Rodrigo Y Gabriela & Wallis Bird, Olympia Theatre, Dublin – 19/02/2012

You rarely come across a character as charmingly happy-go-lucky as Wallis Bird. Having risen from de facto headliner of many an open mic session at The Mezz, the hippie purveyor of loveable pop ditties and wonderfully rock out moments is a larger-than-life character. With a third full-length in These Mistakes Are Intentional just around the corner, Wallis’ output in the Olympia Theatre tonight takes on a rockier feel to fit in with the headliners. While it lacks the stunning, smile-inducing range of some of her headline shows, when a performer’s capable of playing guitar with one hand whilst drinking with the other, head bangs along to her electro-acoustic and relentless mocks herself it’d be a hard-hearted type who didn’t enjoy it.

Rodrigo Y Gabriela, though, are an extremely hard act to be put alongside. This is the very first outing of their new Area 52 project, the live rendition of which has only been put together over the last few days. I must admit to being a real Area 52 sceptic: at first glance, it seemed like a way to get an album out without actually writing much in the way of additional material, and Rodrigo admits as much early on, explaining “we didn’t plan to tour Area 52. It was originally an idea to give to the record label when they started hassling us for an album, so that we could take a break.” When the musicians started jamming together, though, the uniqueness of the project took over, and touring became inevitable. (The name, incidentally, refers to Cuba, making the obvious extra-terrestrial comparison because the island doesn’t get much musical business, and, in the opinion of Rod Y Gab at least, should).

As for the scepticism, it probably takes seeing the show live to really wash it away. Rodrigo Y Gabriela are pretty much as we’ve come to expect: technically immaculate and joyous performers. Gabriela stands out tonight, strumming her guitar like a trad musician plays a bodhran, and shining though the solos. Rodrigo isn’t far behind, of course, pulling rock poses as he hammers through tracks at lightning speed and in a more traditional playing style. The Cuban orchestra all get their moments to shine, with bassist Alfredo and Kildare man Alex on keyboards both shining emphatically when given their solo moments in the spotlight.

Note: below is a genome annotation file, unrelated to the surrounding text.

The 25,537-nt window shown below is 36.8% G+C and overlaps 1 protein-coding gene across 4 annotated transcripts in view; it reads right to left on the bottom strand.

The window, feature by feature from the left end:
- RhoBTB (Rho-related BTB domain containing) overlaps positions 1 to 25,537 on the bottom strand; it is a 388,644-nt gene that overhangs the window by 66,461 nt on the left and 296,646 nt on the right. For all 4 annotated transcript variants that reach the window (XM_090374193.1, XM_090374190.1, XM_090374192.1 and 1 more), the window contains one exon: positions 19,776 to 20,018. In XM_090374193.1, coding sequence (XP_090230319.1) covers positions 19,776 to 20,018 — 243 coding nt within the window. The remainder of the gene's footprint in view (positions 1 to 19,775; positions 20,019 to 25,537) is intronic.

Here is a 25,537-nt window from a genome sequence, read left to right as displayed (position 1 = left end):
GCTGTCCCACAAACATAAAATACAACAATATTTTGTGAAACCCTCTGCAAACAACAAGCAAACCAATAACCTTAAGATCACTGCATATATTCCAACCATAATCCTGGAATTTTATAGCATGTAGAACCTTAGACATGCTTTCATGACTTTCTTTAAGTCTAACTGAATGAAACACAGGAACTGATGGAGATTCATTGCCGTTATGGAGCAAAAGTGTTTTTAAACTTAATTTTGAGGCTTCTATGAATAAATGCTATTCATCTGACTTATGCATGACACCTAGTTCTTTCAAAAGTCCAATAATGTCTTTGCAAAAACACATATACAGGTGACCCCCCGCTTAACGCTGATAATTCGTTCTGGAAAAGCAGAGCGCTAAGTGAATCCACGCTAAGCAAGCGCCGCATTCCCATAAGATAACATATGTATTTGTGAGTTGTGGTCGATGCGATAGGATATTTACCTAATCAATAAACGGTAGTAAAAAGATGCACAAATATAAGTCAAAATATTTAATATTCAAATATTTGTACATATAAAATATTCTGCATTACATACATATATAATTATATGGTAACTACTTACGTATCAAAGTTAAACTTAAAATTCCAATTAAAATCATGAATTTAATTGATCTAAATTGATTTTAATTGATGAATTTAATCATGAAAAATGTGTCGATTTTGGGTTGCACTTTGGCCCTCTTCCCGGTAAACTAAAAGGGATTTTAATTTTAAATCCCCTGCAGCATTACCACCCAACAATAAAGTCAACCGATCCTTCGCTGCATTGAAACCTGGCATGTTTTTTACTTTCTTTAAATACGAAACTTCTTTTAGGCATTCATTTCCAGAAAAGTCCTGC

What works above all else, though, is the way the orchestra morph the Rodrigo Y Gabriela sound. Instead of a flamenco meets rock output with a serious head banging edge and highs hung firmly on brilliantly speedy subtlety, the portions of tonight’s show that feature the backing band are jingly and atmospheric, with the highs beefed out and emphatic. As the opening night of the show, it’s not surprising that there are sporadic moments when the layering isn’t perfect, and the message is a touch lost, but generally speaking that same technically proficiency and the repetition of those wonderful hooks dotted through a set speak for themselves: this setup is outstanding.

With tonight’s set lasting for nearly two hours in total, though, it is a relief to see an acoustic interlude from the duo slapped in the middle. If we had to pick a highlight, we might lean towards the encore performance of ‘Hanuman’, a track that needs to be seen to be believed. Being able to produce the level of complexity required live is really something else, and it’s done flawlessly. ‘Santa Domingo’ – the opening track to the new album – also has a particularly exceptional style to it, with the Cuban contingent in full flow and that tropical edge flitting in and out of the layering. Glancing around towards the end of the show, it’s difficult to spot a single audience member who’s even an iota less than fully engaged: there’s a reason this duo have come so far, from Grafton Street to touring the world, and it’s not one that’s hard to uncover. Tonight’s show is the kind that tests the limits of superlatives, so we’ll restrict ourselves to just one in summary: with or without an exotic backing band, Rodrigo Y Gabriela remain utterly sublime.

Photo by James Goulden.

As published on, February 2012.

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